Oppenheimer Equity Income Ticker: (f) Small and large pick: Dividends Michael Levine says the American auto comeback isn't over. The industry is set to sell about 14 million cars this year -- a dramatic improvement from the lows of 2009 but still well below the peak of 17 million in 2000. "I think there's a lot of pent-up demand," says Levine, who has driven the $3.4 billion Oppenheimer Equity Income (oaeix) Fund to 8.2% annual returns over the past decade. "The age of the fleet is at an all-time high; there are a lot of older cars out there that need to be replaced." On top of that, Levine thinks automakers will benefit as housing construction rebounds and contractors need to buy more pickup trucks. Levine sees promise in the whole sector but says that Ford, which survived the recession without a bailout, is especially compelling. Its stock is trading at just eight times next year's earnings. Ford's shares have suffered because of skidding sales in Europe, but Levine thinks its results will improve as it shrinks its manufacturing capacity in the region. In the meantime the company offers a 1.7% dividend yield. Because it has a rock-solid balance sheet, he says, Ford has the wherewithal to bulk up its payout by at least 50% over the next year. --M.K.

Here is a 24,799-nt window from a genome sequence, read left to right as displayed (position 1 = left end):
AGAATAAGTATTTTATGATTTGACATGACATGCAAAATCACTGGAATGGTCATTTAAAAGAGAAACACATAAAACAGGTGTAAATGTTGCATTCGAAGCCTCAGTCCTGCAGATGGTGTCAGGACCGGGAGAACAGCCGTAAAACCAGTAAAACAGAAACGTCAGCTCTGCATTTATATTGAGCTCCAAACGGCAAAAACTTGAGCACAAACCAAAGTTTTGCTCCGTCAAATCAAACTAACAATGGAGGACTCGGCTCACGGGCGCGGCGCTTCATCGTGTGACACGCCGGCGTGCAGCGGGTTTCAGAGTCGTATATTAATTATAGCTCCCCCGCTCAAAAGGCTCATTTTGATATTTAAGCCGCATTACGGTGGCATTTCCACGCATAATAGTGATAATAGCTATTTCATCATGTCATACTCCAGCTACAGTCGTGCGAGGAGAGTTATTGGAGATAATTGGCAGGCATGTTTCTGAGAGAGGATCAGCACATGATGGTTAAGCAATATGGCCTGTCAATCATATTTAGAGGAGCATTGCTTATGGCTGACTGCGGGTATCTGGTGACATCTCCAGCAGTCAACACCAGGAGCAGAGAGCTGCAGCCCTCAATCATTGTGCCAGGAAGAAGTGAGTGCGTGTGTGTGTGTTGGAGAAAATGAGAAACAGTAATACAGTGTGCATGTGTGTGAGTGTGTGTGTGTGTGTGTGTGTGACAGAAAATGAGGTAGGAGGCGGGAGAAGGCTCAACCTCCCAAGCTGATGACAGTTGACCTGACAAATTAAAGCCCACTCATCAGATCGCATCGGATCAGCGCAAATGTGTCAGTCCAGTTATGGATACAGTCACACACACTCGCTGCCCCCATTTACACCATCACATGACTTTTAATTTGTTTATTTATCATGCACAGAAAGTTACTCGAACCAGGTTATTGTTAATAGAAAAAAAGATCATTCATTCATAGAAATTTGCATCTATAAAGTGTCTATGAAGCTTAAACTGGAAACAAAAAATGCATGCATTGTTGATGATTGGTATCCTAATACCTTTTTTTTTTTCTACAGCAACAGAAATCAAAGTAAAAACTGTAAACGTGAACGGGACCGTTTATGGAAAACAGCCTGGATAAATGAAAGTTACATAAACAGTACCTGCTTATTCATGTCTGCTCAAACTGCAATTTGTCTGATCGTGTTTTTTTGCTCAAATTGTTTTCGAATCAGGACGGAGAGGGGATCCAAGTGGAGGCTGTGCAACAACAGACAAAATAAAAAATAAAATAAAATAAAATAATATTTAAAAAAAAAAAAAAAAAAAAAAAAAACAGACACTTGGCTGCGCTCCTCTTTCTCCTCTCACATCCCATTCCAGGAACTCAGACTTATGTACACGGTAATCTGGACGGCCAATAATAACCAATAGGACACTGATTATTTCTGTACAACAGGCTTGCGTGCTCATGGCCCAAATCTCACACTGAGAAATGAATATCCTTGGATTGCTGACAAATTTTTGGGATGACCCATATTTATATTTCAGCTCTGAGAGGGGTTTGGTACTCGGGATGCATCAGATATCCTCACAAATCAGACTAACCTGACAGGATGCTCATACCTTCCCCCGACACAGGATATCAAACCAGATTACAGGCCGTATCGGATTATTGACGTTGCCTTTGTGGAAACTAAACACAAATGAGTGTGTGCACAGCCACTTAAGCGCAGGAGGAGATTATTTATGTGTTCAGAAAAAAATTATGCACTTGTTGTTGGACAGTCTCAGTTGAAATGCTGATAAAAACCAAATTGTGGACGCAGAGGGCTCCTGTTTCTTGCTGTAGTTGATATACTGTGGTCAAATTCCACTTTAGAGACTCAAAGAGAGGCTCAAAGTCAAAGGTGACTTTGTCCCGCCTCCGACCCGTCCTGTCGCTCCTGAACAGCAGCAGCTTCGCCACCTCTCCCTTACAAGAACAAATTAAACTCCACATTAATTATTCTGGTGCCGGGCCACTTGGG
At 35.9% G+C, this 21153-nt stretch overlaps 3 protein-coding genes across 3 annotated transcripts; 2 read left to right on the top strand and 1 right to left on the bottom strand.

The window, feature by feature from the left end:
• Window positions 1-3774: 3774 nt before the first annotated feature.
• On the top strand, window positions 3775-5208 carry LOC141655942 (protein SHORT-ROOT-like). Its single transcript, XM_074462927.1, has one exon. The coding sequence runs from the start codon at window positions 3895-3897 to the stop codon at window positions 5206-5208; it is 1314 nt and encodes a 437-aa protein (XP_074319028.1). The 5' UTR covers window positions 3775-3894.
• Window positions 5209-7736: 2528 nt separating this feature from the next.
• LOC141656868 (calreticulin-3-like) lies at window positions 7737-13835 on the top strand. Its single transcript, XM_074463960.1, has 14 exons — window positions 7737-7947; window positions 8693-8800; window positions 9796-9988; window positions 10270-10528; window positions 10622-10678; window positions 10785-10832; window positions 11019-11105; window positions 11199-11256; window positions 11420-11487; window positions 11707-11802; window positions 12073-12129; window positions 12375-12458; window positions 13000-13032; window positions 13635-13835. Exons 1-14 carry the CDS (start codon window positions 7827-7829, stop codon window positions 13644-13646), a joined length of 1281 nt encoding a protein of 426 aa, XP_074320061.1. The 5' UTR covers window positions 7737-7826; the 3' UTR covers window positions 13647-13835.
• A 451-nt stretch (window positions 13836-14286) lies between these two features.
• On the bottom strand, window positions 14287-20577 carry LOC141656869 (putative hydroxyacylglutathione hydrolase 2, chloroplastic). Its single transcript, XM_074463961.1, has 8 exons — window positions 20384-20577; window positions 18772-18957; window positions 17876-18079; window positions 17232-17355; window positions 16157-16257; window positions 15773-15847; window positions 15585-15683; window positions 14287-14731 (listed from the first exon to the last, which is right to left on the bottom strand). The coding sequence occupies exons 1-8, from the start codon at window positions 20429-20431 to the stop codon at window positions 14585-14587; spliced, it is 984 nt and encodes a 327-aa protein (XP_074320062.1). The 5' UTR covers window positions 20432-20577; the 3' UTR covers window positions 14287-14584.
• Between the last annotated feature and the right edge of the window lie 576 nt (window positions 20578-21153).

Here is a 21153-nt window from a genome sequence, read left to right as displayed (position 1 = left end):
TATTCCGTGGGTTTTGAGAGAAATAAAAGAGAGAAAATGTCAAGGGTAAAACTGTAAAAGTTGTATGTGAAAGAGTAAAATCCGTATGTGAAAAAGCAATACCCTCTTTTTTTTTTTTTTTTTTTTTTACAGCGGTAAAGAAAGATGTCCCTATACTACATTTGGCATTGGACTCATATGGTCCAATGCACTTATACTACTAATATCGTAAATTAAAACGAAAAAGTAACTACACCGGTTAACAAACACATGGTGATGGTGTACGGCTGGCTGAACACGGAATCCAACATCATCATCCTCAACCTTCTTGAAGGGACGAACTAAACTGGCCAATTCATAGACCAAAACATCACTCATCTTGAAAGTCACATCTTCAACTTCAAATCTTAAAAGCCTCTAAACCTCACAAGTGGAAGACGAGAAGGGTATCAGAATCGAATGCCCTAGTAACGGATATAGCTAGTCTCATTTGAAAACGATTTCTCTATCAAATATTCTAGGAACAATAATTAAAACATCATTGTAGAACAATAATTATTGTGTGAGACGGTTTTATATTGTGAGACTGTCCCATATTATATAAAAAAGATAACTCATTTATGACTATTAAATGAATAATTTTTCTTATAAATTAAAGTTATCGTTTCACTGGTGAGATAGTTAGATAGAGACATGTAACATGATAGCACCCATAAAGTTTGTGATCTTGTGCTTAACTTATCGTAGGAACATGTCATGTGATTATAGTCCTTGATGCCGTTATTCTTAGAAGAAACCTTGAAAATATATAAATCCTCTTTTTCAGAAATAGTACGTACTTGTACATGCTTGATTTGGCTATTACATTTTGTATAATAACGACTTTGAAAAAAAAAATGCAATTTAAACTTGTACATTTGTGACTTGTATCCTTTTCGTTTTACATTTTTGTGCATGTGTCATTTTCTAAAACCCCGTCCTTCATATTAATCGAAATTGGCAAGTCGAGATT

TIAA-CREF Growth & Income Ticker: (cmcsa) Small and large pick: Dividends Not much has changed in Susan Kempler's strategy since she took the helm of TIAA-CREF's $3 billion Growth and Income Fund (tiirx) in 2005. She has always sought high-quality companies with rising earnings and cash flow, delivering 7.7% annualized returns over 10 years, vs. 6.4% for the S&P. Comcast is undergoing a transition that offers the growth Kempler likes. The cable giant's 51% stake in NBCUniversal, which it purchased in 2011, has brought a new source of revenue, which boomed 32% in the third quarter compared with the year-earlier quarter because of strong ad spending for the Olympics and political campaigns, and improving ratings for its once-moribund network lineup. Comcast will continue to up its stake until it owns 100% of NBCUniversal in 2017. Meanwhile its cable business, which accounts for 63% of revenue, has pared infrastructure spending, leaving cash for $6 billion worth of dividends, buybacks, and R&D. "The business isn't just collecting monthly cable bills anymore," says Kempler. "They're powered by [cable and Internet] technology that makes it better than its peers." --R.D.